Our test car was fitted with 17-inch wheels, which helped the car ride well, even on the cobbled roads of Turin. It’s by no means the smoothest car in its class – but it’s fine in most cases we encountered. Quite how it will fare on pock-marked British roads, we’ll have to wait and see.
The Fiat 500X Cross model we drove has four wheel drive. By default, power is sent to the front wheels, but torque can be transferred to the rear axle the instant the front tyres begin to slip, so there’s plenty of grip in poor weather.
The steep hills and muddy roads of Fiat’s Balocco test track proved no match for the 500X. Limited ground clearance make full off-road duties impossible, but there’s enough ability to take an off-road escapade in its stride.
Economy & environment
Our 2.0-litre MultiJet II 4×4 test car was capable of 51.4mpg and 144g/km of CO2 emissions so it’s not the cheapest to run, or the greenest, but it does match the 1.4-litre Turbo MultiAir II when it comes to acceleration (0 to 62mph in 9.8 seconds).
The 1.6-litre MultiJet II diesel is the pick of the bunch, mainly because it offers a healthy 320Nm of torque and only 20 fewer horsepower, but is capable of 68.9mpg and 109g/km of CO2. A comparable Nissan Juke DCi 110 returns 61.4mpg and 104g/km of CO2, with 260Nm.
Equipment & value
The 500X starts from £14,595, making it roughly £2,000 less than the Mini Countryman and cheaper again than the less practical Fiat Panda Cross. That gets you the 1.6-litre E-torQ 110hp with the bottom spec Pop trim. A Nissan Juke starts from £13,420.
Go for the all-wheel drive 2.0-litre MultiJet II and the nine-speed automatic and you can expect to pay from £24,095 – the same as a Qashqai with a more frugal but slower dCi 110 diesel engine.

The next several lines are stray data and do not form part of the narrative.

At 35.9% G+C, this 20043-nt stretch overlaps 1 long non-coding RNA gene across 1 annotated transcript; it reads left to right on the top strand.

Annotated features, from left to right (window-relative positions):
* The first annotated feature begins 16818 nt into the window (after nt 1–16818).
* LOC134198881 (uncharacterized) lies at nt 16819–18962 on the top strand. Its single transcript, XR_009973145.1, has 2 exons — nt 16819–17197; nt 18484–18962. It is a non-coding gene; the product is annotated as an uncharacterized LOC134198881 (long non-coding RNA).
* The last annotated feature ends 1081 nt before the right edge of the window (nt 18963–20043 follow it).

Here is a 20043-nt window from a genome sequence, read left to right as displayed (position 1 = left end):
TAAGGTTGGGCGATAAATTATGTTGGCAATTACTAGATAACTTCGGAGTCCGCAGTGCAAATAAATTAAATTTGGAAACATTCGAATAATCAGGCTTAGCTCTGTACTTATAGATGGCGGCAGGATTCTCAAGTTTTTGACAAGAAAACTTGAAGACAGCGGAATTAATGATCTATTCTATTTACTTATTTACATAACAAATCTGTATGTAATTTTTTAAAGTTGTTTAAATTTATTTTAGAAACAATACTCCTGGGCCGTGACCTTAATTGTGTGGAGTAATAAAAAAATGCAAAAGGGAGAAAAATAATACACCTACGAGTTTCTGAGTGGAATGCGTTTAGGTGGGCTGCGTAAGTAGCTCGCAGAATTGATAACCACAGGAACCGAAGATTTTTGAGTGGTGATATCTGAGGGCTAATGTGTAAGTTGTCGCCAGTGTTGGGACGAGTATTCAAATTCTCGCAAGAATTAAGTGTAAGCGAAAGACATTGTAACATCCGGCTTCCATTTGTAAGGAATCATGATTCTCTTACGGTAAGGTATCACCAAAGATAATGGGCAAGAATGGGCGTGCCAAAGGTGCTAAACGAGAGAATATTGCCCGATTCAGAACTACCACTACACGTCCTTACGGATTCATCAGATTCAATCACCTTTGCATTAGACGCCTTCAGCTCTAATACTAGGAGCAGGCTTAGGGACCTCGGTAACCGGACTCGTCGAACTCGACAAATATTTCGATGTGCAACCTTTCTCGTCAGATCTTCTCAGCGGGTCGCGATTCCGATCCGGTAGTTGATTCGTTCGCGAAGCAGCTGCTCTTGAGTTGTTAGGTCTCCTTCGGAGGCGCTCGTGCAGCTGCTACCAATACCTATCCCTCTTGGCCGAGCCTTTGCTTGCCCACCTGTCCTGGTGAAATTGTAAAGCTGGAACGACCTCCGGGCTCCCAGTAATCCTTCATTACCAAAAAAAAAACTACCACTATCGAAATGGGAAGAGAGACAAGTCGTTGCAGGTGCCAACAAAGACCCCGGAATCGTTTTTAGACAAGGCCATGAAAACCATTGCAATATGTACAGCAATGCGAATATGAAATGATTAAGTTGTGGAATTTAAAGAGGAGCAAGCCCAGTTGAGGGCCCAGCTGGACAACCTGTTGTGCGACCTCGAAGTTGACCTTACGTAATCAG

The level of standard equipment helps justify the slight premium. All models bar the entry-level ‘Pop’ come with Hill Start Assist, front fog lights with cornering illumination, electric front and rear windows and a height-adjustable driver’s seat.
All models but the Pop come with a Uconnect 5-inch display, which can hook up to your smartphone via Bluetooth to use apps like TuneIn radio.
Beats Audio makes a return. The standard car has a 120w four-speaker system, while Dr Dre’s finest gets a 560w, eight-channel system for a louder, thumpier sound.
A Euro NCAP crash test is yet to be performed on the 500X, but we suspect it will match the 500 supermini’s five-star rating. Six airbags and a relatively long bonnet will help keep occupants in one piece in the event of an accident.
Improving the safety aspect are various extras, including adaptive cruise control, lane departure assist, park view reversing camera and brake control assisted braking (which automatically applies the brakes in an emergency).
Some of the 500 supermini’s magic has been applied to the 500X – magic that clearly gave the standard 500L (not the likable Trekking edition) a wide berth. It looks great, handles well and is more than up for the task of family life – whether on the road or off. It deserves to sell by the bucket load.
The top-spec diesel engine could be quieter and reliability is an unknown, but we have to admit the 500X has character in spades. Its bug-eyed, retro face, Kim Kardashian curves and rugged charm compliment a spritely drive.
A similarly sized Qashqai is more practical and far more refined at the expense of fun, while the interior of the Cross is unnecessarily plain.
Those who can forgive the odd foible and are happy to pay a slight premium will find the 500X is a riskier but more rewarding choice. Your head will say a Skoda Yeti, Nissan Juke or Mini Countryman. Your heart will want a 500X.
|Engine||2.0-litre MultiJet II diesel|
|Acceleration||0 to 62mph in 9.8 seconds|
|Emissions||144g/km of CO2|
|Price||From £14,595 (£24,095 for model tested)|